HTML is an acronym of Hyper Text Markup Language, and is the core building language that makes up the front end of any website. Your web browser will read the HTML, interpret it and display it on your screen.
HTML has been around for a number of years and now it’s in it’s 5th generation. HTML5 is a powerful language that extends on the groundwork set before it. With HTML5, animations, video and high end graphics are all possible.
SQL (Structured Query Language) is the language that allows interaction with databases. MySQL is the storage software to hold databases of dynamic websites. MySQL is used to store information for databases driven websites. Records can be added, updated and deleted using SQL commands.
MySQL is the core database system for all our CMS based websites and systems.
PHP is a backronym; originally an acronym for Personal Home Page, it now stands for Hypertext Preprocessor. (We personally prefer the original acronym!).
PHP is essentially the engine that makes the website run, and can be used to extract data from a secure and encrypted database and display it safely to a user, as well as generate dynamic content (content that can change or update over time, as opposed to static content, which doesn’t change or update).
Whilst there are alternatives to PHP (the closest competitor being ASP.NET) they don’t come close to PHP in terms of features or support, with upwards of 80% of websites estimated to use PHP.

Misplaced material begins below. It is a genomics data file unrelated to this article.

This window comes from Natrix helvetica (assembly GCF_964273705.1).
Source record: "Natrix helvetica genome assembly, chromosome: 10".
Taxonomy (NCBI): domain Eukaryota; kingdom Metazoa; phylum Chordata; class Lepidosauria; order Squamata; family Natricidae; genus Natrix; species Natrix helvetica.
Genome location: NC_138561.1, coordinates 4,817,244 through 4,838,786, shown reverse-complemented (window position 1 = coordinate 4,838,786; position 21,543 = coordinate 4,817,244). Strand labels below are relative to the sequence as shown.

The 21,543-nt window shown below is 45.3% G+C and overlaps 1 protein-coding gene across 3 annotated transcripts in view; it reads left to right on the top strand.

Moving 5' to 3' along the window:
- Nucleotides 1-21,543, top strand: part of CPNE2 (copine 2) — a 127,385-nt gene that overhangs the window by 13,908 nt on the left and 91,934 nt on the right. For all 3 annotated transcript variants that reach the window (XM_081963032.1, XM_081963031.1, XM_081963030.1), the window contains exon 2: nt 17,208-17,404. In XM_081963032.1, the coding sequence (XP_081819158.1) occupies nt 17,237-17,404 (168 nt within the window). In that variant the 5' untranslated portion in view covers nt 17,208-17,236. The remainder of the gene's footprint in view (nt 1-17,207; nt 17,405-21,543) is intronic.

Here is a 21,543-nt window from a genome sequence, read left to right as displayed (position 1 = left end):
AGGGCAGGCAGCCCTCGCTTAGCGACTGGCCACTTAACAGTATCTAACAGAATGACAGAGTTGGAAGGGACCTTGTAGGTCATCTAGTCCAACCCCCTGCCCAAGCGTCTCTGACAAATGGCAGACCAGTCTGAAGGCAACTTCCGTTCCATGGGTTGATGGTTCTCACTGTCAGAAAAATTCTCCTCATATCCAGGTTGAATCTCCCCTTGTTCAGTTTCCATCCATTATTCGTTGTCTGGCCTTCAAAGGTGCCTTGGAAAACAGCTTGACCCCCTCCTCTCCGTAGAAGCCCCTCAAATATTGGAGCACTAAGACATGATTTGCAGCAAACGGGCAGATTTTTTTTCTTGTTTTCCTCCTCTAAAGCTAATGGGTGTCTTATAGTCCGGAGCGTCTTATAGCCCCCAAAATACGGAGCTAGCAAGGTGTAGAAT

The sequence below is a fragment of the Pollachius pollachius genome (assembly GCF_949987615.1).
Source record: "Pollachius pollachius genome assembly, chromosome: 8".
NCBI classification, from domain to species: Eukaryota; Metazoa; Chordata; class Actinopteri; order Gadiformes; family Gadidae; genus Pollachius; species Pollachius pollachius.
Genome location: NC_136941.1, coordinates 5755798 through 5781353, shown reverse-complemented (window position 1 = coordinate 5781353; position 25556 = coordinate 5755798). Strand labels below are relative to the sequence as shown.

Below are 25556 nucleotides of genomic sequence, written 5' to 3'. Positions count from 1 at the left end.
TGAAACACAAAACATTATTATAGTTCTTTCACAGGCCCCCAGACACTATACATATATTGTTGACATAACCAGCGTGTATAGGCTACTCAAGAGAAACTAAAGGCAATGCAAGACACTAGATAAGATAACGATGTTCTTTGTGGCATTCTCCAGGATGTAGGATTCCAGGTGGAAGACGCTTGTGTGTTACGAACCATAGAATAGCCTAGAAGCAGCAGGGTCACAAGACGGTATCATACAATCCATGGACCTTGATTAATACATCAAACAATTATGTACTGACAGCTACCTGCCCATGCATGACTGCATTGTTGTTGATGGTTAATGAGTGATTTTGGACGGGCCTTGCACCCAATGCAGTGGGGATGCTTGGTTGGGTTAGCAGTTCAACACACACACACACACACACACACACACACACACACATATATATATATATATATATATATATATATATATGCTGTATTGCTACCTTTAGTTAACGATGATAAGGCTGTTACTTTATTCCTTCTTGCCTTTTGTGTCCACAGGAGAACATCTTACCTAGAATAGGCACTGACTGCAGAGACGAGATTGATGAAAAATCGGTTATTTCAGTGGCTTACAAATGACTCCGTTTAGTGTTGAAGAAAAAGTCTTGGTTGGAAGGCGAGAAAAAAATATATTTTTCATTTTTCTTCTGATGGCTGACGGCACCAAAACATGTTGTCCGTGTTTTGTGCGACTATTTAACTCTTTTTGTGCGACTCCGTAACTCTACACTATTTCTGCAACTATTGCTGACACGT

CSS stands for Cascading Style Sheets, and is a document used in web design to style a web page. Whilst HTML is used primarily to determine the key structure a document, CSS is used to tweak and re-order the structure, apply the paintwork and finalise the finishing touches.
CSS3 is the most up-to-date version of CSS, and provides a plethora of new features over older CSS versions, including support for multiple, width-dependent style sheets (allowing for website to ‘re-style’ based on the size of device viewing the web page, such as mobile phones and tablets) as well as animations and much more.
SASS is an extension of CSS, and stands for Syntactically Awesome Style Sheets. SASS is a pre-compiler, meaning that it allows developers to write CSS using keywords and short-hand techniques. When the website is ready to go, a program is then used to convert the SASS code into normal CSS.
A good way of thinking about SASS is drawing a parallel to a journalist taking shorthand notes. They will scribble down almost illegible symbols to save time in getting the story down, but ultimately the final print article will be written in plain language!
Despite the clamour surrounding SASS, there are numerous alternatives, none being particularly better or worse, and at AWD we have developed our own internal CSS compiler for all of our websites that is tailored for ease of development and great results in the Google speed test (which tests a websites’ loading and rendering times).
In a website visitor sense AJAX allows fantastic use of live interaction and information on any website. As the requests are coupled with powerful jQuery it means actions such as add to basket processes or information searches can be incorporate intuitive animations and high end user experience. This makes the whole process of using a website fun and enjoyable.